Almanac Poetry: ‘Men of `Fifty-Four’

 

 

Bakery Hill on December 1, 1854: “Swearing Allegiance to the ‘Southern Cross’ ” by Charles Doudiet. c. 1854. (Source: Wikimedia Commons.)

 

 

Men of ’Fifty-four


But how was it they talked low, and their eyes brightened up, and they didn’t look at each other, but away over sunset, and had to get up and walk about, and take a stroll in the cool of the evening when they talked about Eureka?

Henry Lawson – ‘An Old Mate of Your Father’s’

 

I’ve become an old fart,

haven’t I? Lawson’s

‘An Old Mate of Your Father’s’

resonates in my guts,

shivers up my backbone.

It’s part of my cultural DNA.

The lingering loss … the loneliness …

I feel like crying

into my bitter beer.

 

Watercolour painting of the Eureka Stockade Riot, Ballarat, 1854, by John Black Henderson. (Source: Wikimedia Commons.)

 

(Acknowledgement: first appeared in Orpheus in the Undershirt, Ginninderra Press, 2018.)

 

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About

Kevin Densley is a poet and writer-in-general. His work has appeared in print in Australia, the UK and the USA, as well as on many online venues. His fourth book-length poetry collection, Sacredly Profane, has just been published (late 2020) by Ginninderra Press. He is also the co-author of ten play collections for young people, as well as a multi Green Room Award nominated play, Last Chance Gas, which was published by Currency Press. Recent other writing includes screenplays for films with a tertiary education purpose.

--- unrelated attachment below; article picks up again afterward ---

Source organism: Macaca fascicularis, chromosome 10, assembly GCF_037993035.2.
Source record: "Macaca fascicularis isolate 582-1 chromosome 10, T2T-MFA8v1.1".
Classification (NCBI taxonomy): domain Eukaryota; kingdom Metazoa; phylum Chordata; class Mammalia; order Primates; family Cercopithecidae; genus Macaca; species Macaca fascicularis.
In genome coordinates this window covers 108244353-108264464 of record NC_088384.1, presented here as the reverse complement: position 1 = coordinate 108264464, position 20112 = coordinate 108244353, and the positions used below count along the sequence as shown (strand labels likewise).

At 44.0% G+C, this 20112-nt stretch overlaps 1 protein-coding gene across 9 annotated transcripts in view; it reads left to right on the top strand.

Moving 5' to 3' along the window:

Comments

  1. Kevin Densley says

    A bit more about the top image in this post, from good ol’ Wikipedia – particularly interesting, I believe:

    “Charles Alphonse Doudiet (1832 – June 13, 1913) was a Swiss-born Canadian artist and digger present at the Eureka Stockade, Ballarat … in 1854. His sketchbook, discovered by his descendants in 1996, has provided contemporary images of events connected to the Eureka Rebellion, that were important for the authentication of the original Eureka Flag.”

  2. Shane Reid says

    Thanks for your poem Kevin. I don’t know if it is getting older but I’ve been finding Lawson and Banjo much more appealing now than I ever have. It’s a real can opener to the Aussie soul, your poem adds to the glorious narrative.

  3. Kevin Densley says

    Cheers, Shane. Thanks for your comments.

    Yes, I really think there is a connection – and by no means a negative one, really (when I refer to “old fart” in the poem, I’m being a bit tongue-in-cheek) – between getting older and liking Lawson and Banjo more. In the same context, more than ever before, I find that I’m liking the same Country and Western music my father played on the stereo when I was a kid!

    And “can opener to the Aussie soul” what a memorable and evocative expression!

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